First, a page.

The Mazda Museum in Hiroshima has a lot of interesting exhibits, from the three-wheel trucks that formed the majority of Mazda output in the 1950s to the Mazda 787B, the only Japanese car that won Le Mans, to a whole array of rotary engines up to and including the four-rotor engine of the Le Mans winner.
The only problem, however, is that as we just said, it’s in Hiroshima, and that’s in Japan. And that’s a long drive from anywhere in the U.S.
Still pictures don’t quite suffice, no matter how skilled the photographer, and video isn’t the same. There’s nothing quite like being there.
But there is something about almost being there. Mazda has set up a virtual tour of the museum that, using Google Street Vues, allows Mazda fans to visit the museum via their computer monitor and mouse.
It’s an interesting experience, allowing the virtual visitor to walk around the cars, “walk” closer to look down on the cars, or zoom closer to get a detailed look at a rotary engine.
Well, not too detailed. One thing missing is the placards with information about the cars. They’re there, but there’s not enough resolution from Google Street Vues when zooming in. It’s even in English, but it’s illegible. At least the cars are all wearing license plates with the model name so what they are can be researched elsewhere.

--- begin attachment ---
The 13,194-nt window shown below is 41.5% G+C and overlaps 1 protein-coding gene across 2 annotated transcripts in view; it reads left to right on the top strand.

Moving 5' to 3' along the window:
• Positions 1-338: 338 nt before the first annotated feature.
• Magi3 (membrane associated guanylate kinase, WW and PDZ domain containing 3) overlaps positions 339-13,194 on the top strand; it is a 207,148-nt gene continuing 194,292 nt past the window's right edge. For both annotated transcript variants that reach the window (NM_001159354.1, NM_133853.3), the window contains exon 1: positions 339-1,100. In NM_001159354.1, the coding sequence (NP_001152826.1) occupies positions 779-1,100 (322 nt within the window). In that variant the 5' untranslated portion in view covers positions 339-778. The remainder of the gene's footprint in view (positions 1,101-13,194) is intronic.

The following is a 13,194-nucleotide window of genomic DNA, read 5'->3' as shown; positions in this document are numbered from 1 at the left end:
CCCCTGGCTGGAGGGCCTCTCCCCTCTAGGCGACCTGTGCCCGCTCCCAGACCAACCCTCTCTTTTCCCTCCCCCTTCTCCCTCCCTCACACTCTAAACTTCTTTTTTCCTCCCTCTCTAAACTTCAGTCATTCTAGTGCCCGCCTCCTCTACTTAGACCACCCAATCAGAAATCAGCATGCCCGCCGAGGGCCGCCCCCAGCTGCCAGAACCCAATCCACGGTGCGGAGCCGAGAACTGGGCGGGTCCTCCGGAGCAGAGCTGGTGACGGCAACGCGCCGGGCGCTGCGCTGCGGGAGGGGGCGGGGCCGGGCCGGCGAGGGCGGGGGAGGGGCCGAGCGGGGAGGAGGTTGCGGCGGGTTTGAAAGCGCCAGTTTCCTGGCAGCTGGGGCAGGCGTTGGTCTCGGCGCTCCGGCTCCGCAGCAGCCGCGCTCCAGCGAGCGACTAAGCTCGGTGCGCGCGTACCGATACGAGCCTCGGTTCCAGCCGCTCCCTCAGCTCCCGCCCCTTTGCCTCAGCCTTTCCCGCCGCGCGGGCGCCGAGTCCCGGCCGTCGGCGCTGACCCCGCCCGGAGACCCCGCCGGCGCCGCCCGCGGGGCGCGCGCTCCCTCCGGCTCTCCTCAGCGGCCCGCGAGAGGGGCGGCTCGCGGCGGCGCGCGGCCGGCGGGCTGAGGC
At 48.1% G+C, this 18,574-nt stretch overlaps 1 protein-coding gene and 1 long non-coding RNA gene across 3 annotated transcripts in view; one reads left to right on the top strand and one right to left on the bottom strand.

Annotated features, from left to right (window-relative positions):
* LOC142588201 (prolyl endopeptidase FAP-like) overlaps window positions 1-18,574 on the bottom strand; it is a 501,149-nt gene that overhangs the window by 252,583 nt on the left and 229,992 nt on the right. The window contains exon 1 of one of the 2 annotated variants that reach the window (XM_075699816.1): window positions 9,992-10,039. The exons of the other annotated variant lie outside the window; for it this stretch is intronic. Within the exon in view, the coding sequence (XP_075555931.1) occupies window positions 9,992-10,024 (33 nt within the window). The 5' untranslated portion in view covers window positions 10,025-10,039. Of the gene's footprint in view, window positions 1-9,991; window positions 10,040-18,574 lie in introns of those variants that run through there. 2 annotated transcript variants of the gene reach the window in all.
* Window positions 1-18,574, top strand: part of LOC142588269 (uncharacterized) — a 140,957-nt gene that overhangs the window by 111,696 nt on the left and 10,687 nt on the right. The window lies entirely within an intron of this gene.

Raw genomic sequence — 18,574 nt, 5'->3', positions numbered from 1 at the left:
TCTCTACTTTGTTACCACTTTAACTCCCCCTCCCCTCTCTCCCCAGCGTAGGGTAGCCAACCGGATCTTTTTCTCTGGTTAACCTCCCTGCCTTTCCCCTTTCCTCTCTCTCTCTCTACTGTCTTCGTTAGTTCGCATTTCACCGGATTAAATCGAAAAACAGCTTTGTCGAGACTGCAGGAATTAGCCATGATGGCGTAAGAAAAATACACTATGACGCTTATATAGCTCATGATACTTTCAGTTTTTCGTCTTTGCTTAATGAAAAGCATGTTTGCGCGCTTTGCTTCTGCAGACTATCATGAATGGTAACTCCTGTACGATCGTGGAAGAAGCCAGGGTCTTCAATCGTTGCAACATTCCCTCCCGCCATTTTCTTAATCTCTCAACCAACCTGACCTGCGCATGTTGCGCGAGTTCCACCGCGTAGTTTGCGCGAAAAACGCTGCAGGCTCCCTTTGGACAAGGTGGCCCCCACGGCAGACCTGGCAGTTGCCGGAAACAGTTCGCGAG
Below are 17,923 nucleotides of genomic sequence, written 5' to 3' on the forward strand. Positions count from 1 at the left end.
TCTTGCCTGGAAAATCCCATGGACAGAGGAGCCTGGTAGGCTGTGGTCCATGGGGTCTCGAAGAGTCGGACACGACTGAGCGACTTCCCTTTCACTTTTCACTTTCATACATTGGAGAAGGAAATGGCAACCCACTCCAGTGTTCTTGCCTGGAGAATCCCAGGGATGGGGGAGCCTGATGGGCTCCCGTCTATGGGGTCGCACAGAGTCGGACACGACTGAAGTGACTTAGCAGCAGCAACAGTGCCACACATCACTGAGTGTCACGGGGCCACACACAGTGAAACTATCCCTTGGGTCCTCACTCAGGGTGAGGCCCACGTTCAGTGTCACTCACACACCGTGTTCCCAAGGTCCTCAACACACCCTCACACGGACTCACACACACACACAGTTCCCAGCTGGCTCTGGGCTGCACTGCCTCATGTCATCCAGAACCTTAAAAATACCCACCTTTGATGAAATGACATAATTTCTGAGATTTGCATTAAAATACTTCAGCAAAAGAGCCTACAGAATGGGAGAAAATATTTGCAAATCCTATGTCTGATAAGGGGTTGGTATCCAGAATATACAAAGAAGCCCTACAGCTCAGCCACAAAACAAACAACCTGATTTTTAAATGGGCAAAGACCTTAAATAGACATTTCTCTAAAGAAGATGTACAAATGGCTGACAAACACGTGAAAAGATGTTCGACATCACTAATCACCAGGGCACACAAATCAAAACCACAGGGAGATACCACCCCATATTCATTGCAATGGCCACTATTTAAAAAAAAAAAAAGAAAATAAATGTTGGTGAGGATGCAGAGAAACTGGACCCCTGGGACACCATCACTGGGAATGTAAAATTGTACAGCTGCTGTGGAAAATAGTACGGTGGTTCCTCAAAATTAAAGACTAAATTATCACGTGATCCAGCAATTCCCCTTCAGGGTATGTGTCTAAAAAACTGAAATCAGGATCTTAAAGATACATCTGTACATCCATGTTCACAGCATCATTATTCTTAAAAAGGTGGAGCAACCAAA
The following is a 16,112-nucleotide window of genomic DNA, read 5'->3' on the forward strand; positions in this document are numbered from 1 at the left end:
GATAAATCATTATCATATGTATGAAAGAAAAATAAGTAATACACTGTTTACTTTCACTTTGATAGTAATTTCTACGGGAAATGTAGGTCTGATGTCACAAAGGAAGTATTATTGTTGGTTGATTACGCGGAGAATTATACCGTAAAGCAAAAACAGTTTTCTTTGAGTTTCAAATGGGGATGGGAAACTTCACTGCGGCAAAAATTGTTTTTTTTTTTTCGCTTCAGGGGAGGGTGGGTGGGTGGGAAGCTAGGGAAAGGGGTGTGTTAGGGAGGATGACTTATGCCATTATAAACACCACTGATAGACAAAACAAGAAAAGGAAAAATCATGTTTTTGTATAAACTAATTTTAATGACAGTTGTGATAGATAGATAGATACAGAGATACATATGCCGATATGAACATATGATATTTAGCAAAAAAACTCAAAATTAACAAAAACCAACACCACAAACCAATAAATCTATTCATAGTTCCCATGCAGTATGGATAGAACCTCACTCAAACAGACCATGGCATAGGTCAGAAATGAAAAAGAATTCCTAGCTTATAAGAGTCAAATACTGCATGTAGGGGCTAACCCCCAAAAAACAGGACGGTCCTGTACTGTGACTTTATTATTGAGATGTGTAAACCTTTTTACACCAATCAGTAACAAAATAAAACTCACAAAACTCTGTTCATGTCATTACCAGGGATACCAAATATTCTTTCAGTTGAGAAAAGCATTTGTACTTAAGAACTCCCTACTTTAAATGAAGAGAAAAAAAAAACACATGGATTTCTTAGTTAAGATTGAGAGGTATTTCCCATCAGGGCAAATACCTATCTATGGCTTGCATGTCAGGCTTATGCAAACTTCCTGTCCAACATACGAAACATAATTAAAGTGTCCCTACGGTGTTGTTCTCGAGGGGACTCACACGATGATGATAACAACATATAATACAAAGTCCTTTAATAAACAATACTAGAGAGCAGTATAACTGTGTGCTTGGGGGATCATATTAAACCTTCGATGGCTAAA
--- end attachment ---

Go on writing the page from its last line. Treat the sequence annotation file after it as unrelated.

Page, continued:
The gift shop—every museum has a gift shop—can be toured as well. But there’s no buying. Even if you do really really want that Hiroshima Carp baseball team T-shirt.
But Google Street Vues only allows you to go so far. As in, what’s down those stairs, and why is there a force field that won’t let me go there? And the real museum has a window over a real Mazda assembly line. Unfortunately, only a still camera picture is available. Why, Mazda, not a live webcam?
For any fan of Japanese who happens to be in Japan, the Mazda Museum is a must. From the other side of the Pacific, however, the virtual tour is the way to go. In fact, the only way to go.
Here’s how to get there: Go to http.com/mazda.com/mazdaspirit/museum, then click on “museum guide” for your private tour of the Mazda Museum in Hiroshima, with everything but the squeaking of your sneakers on the polished tile floor.